Investment Strategies

Regional Equity Strategies

UK Equities

Our UK equity strategies experienced mixed investment performance in a year that was defined by the UK electorate’s decision to leave the European Union, although the long term performance of all four strategies remains very strong. Despite investors turning their backs on the asset class because of uncertainty ahead of the EU referendum and after the ‘Leave’ outcome, flows into our UK strategies were positive in aggregate.

FUND NAME Benchmark Base Currency 1 year % 3 years %pa 5 years % pa
JOHCM UK Dynamic Fund A GBP 16.29 8.65 16.82
JOHCM UK Equity Income Fund A GBP 11.37 6.77 15.18
JOHCM UK Growth Fund A GBP 5.14 5.10 14.56
JOHCM UK Opportunities Fund A GBP 19.32 11.03 14.07
BENCHMARK
A: FTSE All-Share Total Return Index (12 noon adjusted) GBP 16.43 6.41 10.96

June’s UK referendum on membership of the European Union proved an inflection point in UK politics, in the fortunes of the UK equity market and in the currency. The Brexit outcome, which had not been widely predicted either by opinion polls or the media, resulted in a rally in bonds, bond proxies and foreign currency-earning companies in the equity market and an immediate sharp fall in the share prices of domestic companies and financials. Sterling fell heavily against major currencies including the US Dollar and Euro. Property funds experienced substantial redemption demands, with some forced to limit outflows. Some of these moves became exaggerated. With initial data providing comfort that the UK economy is not yet experiencing severe headwinds, there has been a recovery in the areas hit hardest in the aftermath of the referendum, such as property, shares, banks and domestically-oriented companies. Indeed, the FTSE 100 Index closed in on the 7,000 mark as the period ended after large-cap overseas earners were boosted by Sterling’s slide in value in September on talk of a ‘hard Brexit’ (the UK leaving the EU on terms that would not include access to the EU’s single market in goods and services).

The market environment outlined above led to significant moves in the relative performance of our UK equity strategies. Three of the four strategies (JOHCM UK Equity Income, JOHCM UK Dynamic and JOHCM UK Growth) suffered after the referendum from their economic sensitivity and exposure to domestic stocks and financials, but have recovered towards the end of the 2016 Financial Year. This pattern is characteristic of many funds with a style bias towards value rather than growth or quality; many of the UK companies in the last category have rarely traded at higher multiples of earnings and cash flow.

Looking at each strategy in turn, the JOHCM UK Dynamic Fund finished slightly behind its benchmark in the 2016 Financial Year but benefited from a strong share price recoveries in resource companies such as Anglo American and Acacia Mining. The biggest negative was the portfolio’s combined overweight and stock selection in financials, with Barclays, Man Group and Lloyds Banking Group among the laggards.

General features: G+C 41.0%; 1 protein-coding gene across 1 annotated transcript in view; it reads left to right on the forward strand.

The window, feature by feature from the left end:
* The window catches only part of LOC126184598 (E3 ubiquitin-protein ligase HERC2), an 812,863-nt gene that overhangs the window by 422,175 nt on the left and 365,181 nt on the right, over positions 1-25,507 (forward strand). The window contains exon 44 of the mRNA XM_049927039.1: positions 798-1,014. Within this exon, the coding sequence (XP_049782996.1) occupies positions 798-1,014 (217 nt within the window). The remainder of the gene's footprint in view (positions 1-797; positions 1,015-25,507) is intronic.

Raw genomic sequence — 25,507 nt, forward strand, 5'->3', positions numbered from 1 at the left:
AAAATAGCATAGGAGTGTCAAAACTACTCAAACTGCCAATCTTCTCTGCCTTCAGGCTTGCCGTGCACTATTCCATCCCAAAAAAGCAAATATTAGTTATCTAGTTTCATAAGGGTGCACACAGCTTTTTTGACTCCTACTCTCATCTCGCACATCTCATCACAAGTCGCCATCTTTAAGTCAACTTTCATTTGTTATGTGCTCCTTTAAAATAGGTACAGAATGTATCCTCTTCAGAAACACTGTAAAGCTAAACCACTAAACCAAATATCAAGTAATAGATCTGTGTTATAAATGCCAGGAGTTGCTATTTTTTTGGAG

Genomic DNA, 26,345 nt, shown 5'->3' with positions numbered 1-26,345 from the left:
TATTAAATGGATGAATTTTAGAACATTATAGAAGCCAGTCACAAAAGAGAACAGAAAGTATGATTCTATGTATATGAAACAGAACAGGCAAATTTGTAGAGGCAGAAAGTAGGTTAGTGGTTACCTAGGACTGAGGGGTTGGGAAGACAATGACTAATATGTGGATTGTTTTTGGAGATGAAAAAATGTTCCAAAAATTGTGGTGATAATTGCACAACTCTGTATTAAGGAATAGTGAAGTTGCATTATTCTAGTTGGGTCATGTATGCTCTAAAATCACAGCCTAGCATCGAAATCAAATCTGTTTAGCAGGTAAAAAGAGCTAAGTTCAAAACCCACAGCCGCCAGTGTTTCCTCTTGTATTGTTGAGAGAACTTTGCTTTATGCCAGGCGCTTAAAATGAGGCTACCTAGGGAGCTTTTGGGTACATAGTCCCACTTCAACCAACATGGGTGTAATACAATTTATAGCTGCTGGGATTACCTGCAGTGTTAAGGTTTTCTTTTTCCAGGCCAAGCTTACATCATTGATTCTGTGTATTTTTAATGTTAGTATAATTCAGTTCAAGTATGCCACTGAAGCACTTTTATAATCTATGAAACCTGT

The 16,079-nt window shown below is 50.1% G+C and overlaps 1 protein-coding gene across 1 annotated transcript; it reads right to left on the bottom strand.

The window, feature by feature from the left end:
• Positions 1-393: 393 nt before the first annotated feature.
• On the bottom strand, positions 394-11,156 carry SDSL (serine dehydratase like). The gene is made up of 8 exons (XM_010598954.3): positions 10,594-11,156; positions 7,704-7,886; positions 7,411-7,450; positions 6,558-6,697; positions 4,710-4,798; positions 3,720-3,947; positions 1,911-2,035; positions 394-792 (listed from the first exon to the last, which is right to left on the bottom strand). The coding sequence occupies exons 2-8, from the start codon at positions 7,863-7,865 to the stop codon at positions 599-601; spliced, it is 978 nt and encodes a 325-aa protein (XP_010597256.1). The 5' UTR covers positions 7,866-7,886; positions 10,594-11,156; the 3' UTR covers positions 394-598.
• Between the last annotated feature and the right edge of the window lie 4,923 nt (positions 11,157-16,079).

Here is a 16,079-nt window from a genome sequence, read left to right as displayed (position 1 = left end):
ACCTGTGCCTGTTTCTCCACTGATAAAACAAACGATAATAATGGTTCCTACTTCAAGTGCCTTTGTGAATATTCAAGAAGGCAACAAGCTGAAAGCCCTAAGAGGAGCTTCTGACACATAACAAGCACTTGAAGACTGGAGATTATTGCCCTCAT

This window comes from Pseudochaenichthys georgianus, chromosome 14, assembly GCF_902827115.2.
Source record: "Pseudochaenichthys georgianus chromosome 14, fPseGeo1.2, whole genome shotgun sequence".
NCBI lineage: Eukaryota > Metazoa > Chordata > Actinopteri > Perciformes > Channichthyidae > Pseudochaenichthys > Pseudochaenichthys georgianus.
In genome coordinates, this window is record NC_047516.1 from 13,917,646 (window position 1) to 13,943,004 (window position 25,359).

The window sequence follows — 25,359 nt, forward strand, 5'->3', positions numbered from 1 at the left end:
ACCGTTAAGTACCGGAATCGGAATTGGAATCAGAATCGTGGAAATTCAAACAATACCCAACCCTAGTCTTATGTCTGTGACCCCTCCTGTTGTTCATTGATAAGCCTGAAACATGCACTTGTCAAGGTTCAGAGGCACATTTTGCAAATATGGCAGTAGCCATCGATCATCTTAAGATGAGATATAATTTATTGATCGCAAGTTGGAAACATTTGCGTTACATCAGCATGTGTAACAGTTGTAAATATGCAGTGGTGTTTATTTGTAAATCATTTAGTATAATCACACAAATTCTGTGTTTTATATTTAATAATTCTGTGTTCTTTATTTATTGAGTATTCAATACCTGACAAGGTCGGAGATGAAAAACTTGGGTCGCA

Our JOHCM UK Equity Income Fund, which has a value-based approach, also lagged its benchmark, with Brexit causing some short term underperformance, in part because of a longstanding significant overweight exposure to financials. Our avoidance of expensive bond proxies within the consumer staples sector also proved unhelpful. We used the Brexit market sell-off to add to domestic-facing stocks where valuations had fallen to particularly compelling levels.

Looking ahead, our UK Equity Income team believes that the return of inflationary pressures may see bond yields finally begin to rise materially from their current historic lows. An increase in bond yields would have a significantly positive effect on the portfolio’s relative performance given the headwinds it has faced from falling bond yields over the last three years.

Our UK Growth strategy employs a contrarian investment approach, often buying underappreciated growth companies with potential for improvement at the lower end of the market cap spectrum. Broadly speaking, sector performance has exhibited clear momentum trends for much of the past two years, so this strategy has struggled, hurt by the outperformance of many of the large consumer staples companies in which it is underweight and by the underperformance of a number of the financials which it owns. These performance patterns have played out in a similar way in previous investment cycles and, as expected, the manager’s patience and commitment to his investment approach has led to strong long term performance.

Our fourth UK equity strategy, UK Opportunities, exhibits different characteristics to the other JOHCM UK equity strategies, with a preference for reliable industrial companies and utilities rather than financials and with an emphasis on compound growth stocks. It has benefited accordingly, outperforming the FTSE All-Share Total Return Index over the year and proving particularly resilient during the Brexit-related market dislocation.